## University Calculus: Early Transcendentals (3rd Edition)

If $A=B$, then $$\cos(A-B)=\cos A\cos B+\sin A\sin B=1$$ It agrees with the already known identity $\cos^2A+\sin^2A=1$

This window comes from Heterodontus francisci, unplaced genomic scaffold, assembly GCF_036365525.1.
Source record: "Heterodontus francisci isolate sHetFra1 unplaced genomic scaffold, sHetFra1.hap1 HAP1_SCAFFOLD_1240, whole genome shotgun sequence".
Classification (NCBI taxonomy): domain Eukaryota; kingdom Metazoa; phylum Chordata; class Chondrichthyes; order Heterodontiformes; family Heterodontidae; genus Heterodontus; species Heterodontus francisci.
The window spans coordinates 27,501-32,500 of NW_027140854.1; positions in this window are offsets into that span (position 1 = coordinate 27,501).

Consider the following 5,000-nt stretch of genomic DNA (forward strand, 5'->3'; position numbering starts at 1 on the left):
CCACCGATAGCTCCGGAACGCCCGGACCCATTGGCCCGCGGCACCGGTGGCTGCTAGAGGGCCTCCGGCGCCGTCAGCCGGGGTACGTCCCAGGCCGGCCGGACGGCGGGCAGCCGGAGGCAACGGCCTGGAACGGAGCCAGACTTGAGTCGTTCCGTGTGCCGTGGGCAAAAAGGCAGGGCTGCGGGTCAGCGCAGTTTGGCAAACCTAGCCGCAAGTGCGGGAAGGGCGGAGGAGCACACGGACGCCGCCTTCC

$$\cos(A-B)=\cos A\cos B+\sin A\sin B$$ Since $A=B$, we replace $B$ with $A$, then we have: - The left side: $\cos(A-B)=\cos(A-A)=\cos0=1$ - The right side: $$\cos A\cos B+\sin A\sin B=\cos A\cos A+\sin A\sin A=\cos^2A+\sin^2A=1$$ (Recall the identity $\cos^2A+\sin^2A=1$) Therefore, if $A=B$, then both sides would equal $1$. It agrees with the already known identity $\cos^2A+\sin^2A=1$